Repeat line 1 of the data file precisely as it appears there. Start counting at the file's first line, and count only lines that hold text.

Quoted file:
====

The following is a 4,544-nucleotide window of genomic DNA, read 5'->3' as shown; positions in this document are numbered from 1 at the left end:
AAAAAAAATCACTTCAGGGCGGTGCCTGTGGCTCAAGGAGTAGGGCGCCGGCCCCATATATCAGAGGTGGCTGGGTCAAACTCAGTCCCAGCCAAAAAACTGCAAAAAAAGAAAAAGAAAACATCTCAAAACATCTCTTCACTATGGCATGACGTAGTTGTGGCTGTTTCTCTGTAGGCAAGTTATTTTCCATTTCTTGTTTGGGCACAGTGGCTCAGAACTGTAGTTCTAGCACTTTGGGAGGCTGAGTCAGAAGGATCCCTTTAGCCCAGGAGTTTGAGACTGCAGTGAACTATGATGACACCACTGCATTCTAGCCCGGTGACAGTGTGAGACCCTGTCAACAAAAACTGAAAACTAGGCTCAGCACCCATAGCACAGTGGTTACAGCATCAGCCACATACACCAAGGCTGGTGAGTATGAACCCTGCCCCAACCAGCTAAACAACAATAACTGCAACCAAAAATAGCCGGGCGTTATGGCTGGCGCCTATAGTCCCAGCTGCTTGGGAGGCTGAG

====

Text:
The following is a 4,544-nucleotide window of genomic DNA, read 5'->3' as shown; positions in this document are numbered from 1 at the left end: